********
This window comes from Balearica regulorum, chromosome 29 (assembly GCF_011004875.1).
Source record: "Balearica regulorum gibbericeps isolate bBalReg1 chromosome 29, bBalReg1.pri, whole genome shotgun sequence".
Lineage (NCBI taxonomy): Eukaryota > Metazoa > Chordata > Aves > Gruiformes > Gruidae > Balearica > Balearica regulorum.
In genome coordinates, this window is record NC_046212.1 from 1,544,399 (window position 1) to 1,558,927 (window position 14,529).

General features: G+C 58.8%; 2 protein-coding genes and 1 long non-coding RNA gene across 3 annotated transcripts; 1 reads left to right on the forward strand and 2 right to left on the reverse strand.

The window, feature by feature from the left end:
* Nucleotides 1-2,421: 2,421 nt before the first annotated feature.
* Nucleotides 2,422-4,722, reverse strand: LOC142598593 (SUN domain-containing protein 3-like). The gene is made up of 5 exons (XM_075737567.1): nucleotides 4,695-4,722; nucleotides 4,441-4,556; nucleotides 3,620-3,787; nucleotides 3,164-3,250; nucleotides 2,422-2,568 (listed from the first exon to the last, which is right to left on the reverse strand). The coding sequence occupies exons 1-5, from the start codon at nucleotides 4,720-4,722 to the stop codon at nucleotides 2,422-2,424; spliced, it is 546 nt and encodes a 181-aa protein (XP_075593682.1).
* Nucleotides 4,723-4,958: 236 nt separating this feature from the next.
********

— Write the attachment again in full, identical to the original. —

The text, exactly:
This window comes from Balearica regulorum, chromosome 29 (assembly GCF_011004875.1).
Source record: "Balearica regulorum gibbericeps isolate bBalReg1 chromosome 29, bBalReg1.pri, whole genome shotgun sequence".
Lineage (NCBI taxonomy): Eukaryota > Metazoa > Chordata > Aves > Gruiformes > Gruidae > Balearica > Balearica regulorum.
In genome coordinates, this window is record NC_046212.1 from 1,544,399 (window position 1) to 1,558,927 (window position 14,529).

General features: G+C 58.8%; 2 protein-coding genes and 1 long non-coding RNA gene across 3 annotated transcripts; 1 reads left to right on the forward strand and 2 right to left on the reverse strand.

The window, feature by feature from the left end:
* Nucleotides 1-2,421: 2,421 nt before the first annotated feature.
* Nucleotides 2,422-4,722, reverse strand: LOC142598593 (SUN domain-containing protein 3-like). The gene is made up of 5 exons (XM_075737567.1): nucleotides 4,695-4,722; nucleotides 4,441-4,556; nucleotides 3,620-3,787; nucleotides 3,164-3,250; nucleotides 2,422-2,568 (listed from the first exon to the last, which is right to left on the reverse strand). The coding sequence occupies exons 1-5, from the start codon at nucleotides 4,720-4,722 to the stop codon at nucleotides 2,422-2,424; spliced, it is 546 nt and encodes a 181-aa protein (XP_075593682.1).
* Nucleotides 4,723-4,958: 236 nt separating this feature from the next.